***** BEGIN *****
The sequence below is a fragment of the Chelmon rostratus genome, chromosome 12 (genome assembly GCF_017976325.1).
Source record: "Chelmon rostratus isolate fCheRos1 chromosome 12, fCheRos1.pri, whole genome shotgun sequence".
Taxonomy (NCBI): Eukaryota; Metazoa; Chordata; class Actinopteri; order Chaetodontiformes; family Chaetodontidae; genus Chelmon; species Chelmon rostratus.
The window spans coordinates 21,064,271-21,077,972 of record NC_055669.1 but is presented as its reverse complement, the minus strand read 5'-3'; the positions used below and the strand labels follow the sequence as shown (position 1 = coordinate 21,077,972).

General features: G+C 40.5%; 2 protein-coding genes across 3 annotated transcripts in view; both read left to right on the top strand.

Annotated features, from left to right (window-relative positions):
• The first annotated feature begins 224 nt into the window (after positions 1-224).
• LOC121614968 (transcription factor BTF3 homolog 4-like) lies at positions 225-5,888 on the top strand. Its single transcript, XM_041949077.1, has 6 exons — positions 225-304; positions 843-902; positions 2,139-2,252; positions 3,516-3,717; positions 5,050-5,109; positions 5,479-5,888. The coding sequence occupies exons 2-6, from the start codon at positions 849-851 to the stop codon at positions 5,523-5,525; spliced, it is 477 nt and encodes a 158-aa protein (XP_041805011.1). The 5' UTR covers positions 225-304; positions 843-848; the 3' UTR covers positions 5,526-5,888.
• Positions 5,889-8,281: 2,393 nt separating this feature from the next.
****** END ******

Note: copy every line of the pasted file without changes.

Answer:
The sequence below is a fragment of the Chelmon rostratus genome, chromosome 12 (genome assembly GCF_017976325.1).
Source record: "Chelmon rostratus isolate fCheRos1 chromosome 12, fCheRos1.pri, whole genome shotgun sequence".
Taxonomy (NCBI): Eukaryota; Metazoa; Chordata; class Actinopteri; order Chaetodontiformes; family Chaetodontidae; genus Chelmon; species Chelmon rostratus.
The window spans coordinates 21,064,271-21,077,972 of record NC_055669.1 but is presented as its reverse complement, the minus strand read 5'-3'; the positions used below and the strand labels follow the sequence as shown (position 1 = coordinate 21,077,972).

General features: G+C 40.5%; 2 protein-coding genes across 3 annotated transcripts in view; both read left to right on the top strand.

Annotated features, from left to right (window-relative positions):
• The first annotated feature begins 224 nt into the window (after positions 1-224).
• LOC121614968 (transcription factor BTF3 homolog 4-like) lies at positions 225-5,888 on the top strand. Its single transcript, XM_041949077.1, has 6 exons — positions 225-304; positions 843-902; positions 2,139-2,252; positions 3,516-3,717; positions 5,050-5,109; positions 5,479-5,888. The coding sequence occupies exons 2-6, from the start codon at positions 849-851 to the stop codon at positions 5,523-5,525; spliced, it is 477 nt and encodes a 158-aa protein (XP_041805011.1). The 5' UTR covers positions 225-304; positions 843-848; the 3' UTR covers positions 5,526-5,888.
• Positions 5,889-8,281: 2,393 nt separating this feature from the next.